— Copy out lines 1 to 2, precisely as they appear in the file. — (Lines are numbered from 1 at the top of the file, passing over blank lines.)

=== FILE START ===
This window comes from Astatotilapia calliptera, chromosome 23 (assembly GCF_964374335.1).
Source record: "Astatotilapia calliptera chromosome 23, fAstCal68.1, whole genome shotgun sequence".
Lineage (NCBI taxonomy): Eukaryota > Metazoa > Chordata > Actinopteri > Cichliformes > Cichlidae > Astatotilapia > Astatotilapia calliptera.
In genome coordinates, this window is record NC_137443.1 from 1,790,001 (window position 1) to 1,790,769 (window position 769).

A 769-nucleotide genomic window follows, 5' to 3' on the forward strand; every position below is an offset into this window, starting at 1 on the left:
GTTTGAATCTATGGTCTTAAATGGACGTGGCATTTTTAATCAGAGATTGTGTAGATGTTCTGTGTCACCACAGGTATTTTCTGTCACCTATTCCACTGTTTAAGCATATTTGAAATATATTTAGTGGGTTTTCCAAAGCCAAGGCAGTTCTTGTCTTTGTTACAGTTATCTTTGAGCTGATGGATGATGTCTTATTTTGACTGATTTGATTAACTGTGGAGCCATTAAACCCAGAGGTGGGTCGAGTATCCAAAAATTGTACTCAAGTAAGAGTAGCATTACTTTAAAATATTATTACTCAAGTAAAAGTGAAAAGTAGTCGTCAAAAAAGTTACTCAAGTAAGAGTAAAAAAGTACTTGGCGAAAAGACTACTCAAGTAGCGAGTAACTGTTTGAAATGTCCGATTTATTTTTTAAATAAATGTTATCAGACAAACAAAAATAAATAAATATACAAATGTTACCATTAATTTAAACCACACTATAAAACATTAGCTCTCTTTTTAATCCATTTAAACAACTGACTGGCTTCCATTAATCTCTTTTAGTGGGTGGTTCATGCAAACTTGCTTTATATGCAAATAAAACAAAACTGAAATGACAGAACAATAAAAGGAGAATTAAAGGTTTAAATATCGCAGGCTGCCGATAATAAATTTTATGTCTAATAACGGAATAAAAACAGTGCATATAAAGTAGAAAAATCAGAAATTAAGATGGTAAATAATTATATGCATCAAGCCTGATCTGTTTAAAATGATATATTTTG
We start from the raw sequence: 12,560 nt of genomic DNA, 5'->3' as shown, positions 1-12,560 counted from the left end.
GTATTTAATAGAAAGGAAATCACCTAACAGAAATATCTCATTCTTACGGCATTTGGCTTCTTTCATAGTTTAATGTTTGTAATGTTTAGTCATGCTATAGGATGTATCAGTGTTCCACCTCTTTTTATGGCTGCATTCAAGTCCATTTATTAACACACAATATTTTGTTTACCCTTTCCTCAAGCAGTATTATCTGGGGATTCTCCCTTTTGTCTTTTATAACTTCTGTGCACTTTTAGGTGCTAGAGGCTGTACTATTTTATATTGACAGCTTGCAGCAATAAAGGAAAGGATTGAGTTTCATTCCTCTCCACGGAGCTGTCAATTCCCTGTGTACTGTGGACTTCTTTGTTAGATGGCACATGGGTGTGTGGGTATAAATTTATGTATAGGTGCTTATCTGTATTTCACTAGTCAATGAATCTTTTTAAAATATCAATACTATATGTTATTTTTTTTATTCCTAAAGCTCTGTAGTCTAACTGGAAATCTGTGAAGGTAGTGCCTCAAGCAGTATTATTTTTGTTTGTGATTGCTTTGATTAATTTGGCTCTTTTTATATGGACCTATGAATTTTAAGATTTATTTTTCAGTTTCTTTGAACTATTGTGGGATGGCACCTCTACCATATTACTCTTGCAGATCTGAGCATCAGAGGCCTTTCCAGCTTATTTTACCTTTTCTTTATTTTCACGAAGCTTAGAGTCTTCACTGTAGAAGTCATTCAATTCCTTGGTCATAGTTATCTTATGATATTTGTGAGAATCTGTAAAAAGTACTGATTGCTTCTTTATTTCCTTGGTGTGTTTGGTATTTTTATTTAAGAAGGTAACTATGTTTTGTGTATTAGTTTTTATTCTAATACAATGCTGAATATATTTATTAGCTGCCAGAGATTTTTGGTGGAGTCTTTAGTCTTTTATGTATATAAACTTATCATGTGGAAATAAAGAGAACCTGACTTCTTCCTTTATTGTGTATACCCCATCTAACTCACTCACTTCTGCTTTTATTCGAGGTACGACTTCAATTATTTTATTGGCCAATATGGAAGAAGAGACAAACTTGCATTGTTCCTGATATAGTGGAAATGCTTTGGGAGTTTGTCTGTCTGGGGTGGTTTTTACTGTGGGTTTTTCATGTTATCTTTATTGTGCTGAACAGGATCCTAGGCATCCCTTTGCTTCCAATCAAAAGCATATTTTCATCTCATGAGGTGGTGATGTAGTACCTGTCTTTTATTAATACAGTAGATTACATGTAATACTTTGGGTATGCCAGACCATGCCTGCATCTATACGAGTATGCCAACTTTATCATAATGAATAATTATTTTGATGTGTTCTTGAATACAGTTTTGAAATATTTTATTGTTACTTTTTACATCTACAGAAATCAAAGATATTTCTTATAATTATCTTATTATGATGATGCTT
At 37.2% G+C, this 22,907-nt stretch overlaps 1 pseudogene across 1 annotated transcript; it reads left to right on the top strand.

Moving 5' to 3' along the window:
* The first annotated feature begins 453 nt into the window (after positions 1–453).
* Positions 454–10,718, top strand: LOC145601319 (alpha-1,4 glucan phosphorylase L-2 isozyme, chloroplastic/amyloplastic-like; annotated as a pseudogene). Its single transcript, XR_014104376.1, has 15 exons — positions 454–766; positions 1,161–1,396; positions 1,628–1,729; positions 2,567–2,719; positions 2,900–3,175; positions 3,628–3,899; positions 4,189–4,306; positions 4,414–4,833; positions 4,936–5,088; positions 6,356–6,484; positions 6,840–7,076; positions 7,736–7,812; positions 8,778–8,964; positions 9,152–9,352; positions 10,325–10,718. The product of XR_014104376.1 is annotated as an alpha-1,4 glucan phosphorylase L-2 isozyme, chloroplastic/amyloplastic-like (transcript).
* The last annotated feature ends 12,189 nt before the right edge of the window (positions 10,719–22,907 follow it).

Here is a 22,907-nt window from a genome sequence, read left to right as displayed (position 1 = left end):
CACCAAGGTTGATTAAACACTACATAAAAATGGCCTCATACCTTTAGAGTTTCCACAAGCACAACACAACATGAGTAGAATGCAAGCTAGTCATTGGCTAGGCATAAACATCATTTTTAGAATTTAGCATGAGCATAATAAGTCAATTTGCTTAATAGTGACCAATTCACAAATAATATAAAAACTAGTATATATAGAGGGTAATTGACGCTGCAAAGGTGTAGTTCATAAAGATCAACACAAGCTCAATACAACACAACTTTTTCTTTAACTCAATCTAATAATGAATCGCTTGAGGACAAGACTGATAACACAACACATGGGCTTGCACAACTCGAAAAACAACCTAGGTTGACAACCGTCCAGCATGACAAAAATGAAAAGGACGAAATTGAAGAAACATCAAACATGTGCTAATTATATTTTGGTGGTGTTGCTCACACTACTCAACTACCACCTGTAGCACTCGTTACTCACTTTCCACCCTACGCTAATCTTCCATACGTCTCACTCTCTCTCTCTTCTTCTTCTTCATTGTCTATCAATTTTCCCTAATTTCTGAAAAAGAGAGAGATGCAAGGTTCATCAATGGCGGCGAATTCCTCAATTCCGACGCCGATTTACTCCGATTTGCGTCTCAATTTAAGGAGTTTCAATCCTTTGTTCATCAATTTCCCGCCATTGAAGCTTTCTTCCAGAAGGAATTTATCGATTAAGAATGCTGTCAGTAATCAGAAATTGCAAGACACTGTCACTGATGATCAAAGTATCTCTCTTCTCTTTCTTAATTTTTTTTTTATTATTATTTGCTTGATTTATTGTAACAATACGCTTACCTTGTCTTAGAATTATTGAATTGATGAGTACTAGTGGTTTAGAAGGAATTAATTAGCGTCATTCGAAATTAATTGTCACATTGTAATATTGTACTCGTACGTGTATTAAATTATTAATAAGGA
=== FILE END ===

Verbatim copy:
This window comes from Astatotilapia calliptera, chromosome 23 (assembly GCF_964374335.1).
Source record: "Astatotilapia calliptera chromosome 23, fAstCal68.1, whole genome shotgun sequence".